Lowell Catlett, New Mexico State University ag economist
Hand-held devices may soon be used to gauge animal health
The one thing that futurist Lowell Catlett can predict with certainty is, as the world grows more prosperous, people will be eating more beef.
The agricultural economist from New Mexico State University said that 1 billion people throughout the world have moved into the middle class during the last decade. "What’s the first thing they want?" Catlett asked the audience, waiting to get the response he wanted. "That’s right. Beef."
Only 1 billion of the 7 billion people living on the planet "live a pretty good life and can ask, ‘Can you make it organic? Can you make it free range?’" he said. "The rest aren’t as picky; they will eat all the beef they can afford or stomach. Demand for beef has no known bounds."
Catlett made several more highly educated guesses about what the future might hold for agriculture and farming. He envisioned a day when ranchers would be doing veterinary diagnostics from a cell phone, making manufactured products from future-generation printers, and raising their cattle according to new herding practices.
But the problem with predicting the future, Catlett made clear, is that no one is really sure what innovations may develop.
"Twenty years ago, when [the Cattlemen’s College] started, we didn’t talk about global warming, carbon sequestration or $8 corn," Catlett said. "No telling what we’ll talk about 20 years from now."
Catlett has a pretty good idea that farmers backgrounding dairy steers will treat them differently—raising them in herds rather than isolation huts, so they develop greater immunity. He told the story of one ranch that raised 10 newborn males in a herd with no medical expenses and no death loss.
Behavioral scientists are just beginning to understand how social connections influence the health and well-being of humans, Catlett said. One piece of recent research showed that humans who live with rich and deep social connections are 25% less likely to get diseases than people who live in isolation. "We’re going to start looking at whole units of animals," he said. "It will be phenomenal, the strides that we’ll make."
Smartphones are going to dramatically change medical diagnostics, Catlett predicted. Already they are being outfitted with molecular lenses so that you can do blood tests. "They are trying to get that to health workers around the world as quickly as possible," he said. "That will be used in veterinary medicine."
Other applications will allow you to take your blood pressure or tell whether a skin blemish is cancerous. Soon you may be able to take a picture of your cow’s eye and diagnose its condition. "This is going to change animal health the likes of which you can only dream about," Catlett said.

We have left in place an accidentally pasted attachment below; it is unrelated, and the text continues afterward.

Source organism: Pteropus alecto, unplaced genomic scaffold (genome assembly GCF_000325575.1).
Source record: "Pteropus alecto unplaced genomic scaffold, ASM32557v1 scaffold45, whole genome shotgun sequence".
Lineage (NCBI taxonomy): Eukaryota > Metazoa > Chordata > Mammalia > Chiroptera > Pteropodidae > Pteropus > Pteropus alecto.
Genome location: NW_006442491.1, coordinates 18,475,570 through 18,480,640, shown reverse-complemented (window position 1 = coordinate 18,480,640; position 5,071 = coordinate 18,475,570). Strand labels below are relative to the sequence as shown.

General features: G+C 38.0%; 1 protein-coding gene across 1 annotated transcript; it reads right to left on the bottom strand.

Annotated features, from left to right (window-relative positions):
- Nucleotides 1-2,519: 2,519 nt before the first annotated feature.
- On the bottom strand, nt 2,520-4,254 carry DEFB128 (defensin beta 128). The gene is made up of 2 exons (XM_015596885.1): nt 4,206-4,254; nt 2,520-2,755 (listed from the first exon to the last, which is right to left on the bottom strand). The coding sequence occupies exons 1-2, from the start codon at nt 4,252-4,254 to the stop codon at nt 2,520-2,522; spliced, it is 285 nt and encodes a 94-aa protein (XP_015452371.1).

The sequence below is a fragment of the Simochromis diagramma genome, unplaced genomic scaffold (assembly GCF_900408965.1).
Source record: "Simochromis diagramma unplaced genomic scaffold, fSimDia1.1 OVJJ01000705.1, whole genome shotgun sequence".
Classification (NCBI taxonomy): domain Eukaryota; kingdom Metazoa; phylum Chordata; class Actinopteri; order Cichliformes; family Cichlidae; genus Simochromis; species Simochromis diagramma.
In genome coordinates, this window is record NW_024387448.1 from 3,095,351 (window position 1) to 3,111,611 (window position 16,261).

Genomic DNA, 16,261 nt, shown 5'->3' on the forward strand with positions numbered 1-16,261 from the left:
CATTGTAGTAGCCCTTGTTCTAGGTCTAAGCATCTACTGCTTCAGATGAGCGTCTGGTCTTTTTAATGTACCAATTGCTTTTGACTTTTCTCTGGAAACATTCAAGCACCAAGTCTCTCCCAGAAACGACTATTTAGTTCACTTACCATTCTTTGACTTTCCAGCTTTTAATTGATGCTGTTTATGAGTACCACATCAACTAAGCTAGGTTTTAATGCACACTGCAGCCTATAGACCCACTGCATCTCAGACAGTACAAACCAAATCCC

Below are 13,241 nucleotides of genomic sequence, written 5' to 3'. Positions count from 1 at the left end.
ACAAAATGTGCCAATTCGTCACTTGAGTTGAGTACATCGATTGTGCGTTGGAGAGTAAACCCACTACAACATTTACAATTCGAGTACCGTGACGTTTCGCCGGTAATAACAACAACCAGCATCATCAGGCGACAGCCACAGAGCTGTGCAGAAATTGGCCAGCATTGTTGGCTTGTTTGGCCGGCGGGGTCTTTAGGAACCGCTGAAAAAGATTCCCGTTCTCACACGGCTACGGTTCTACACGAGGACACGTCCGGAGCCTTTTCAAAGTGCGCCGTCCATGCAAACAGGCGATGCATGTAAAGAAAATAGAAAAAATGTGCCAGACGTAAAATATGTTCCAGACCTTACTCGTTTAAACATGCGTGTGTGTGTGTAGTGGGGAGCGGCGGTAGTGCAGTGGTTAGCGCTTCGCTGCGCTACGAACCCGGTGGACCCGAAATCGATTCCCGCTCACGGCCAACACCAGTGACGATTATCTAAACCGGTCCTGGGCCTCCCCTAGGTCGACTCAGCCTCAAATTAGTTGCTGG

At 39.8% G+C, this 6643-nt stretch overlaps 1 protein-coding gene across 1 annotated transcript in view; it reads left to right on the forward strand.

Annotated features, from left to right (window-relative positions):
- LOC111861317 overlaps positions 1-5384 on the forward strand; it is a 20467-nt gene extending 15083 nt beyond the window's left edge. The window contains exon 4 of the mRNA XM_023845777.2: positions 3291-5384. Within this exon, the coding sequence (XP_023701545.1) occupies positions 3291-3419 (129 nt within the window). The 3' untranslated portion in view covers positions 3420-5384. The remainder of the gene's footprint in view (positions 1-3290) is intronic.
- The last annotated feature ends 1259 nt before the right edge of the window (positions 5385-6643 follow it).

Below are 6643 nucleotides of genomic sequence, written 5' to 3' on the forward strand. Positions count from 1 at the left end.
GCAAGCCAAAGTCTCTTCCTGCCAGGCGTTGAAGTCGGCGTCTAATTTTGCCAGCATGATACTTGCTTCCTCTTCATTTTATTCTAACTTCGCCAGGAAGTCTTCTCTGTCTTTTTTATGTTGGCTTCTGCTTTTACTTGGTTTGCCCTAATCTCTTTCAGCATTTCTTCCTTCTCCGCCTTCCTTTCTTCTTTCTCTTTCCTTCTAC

Animals themselves may be providing more health diagnosis. One recent experiment demonstrated that Labrador Retrievers, with one sniff of your breath, can tell whether the polyps in your colon are benign or cancerous. Faced with the prospect of a colonoscopy, Catlett said he would gladly let a Lab smell his breath.
Other profound changes may come from cloud sourcing data. If ranchers throughout a region monitored the health of their herd, and fed the data to a central source, it might be possible to predict the outbreak of infectious diseases. Ranchers could even be paid for that information.
Catlett envisioned major changes in how products are manufactured in America. Already people are making products at home or in the garage with 3D assembling. They download open-source hardware plans from the Internet to make a wrench, bricks or even a tractor. Instead of printing out documents, they replace ink cartridges with powered metal or plastic and produce real products.
After one speech, someone in the audience presented Catlett with a 4" wrench that he had made in his hotel room earlier that day. He pointed out that the manufacturers in the audience that day had billions of dollars invested in factories that could become obsolete.
The move toward do-it-yourself manufacturing will benefit the mechanically inclined, like ranchers and farmers. "We are impoverished because we have a whole generation of people who can’t work with their hands," Catlett said. "Now because of smartphones and Kindles, we’ll get it back."
Brandishing his Kindle, Catlett said the day may soon arrive when anyone could make a ration or a steak and potentially disintermediate ranchers.
"We’re babes in the woods," he said. "We’re going to see some changes. We don’t know what they are going to be. But they are going to be weird as hell."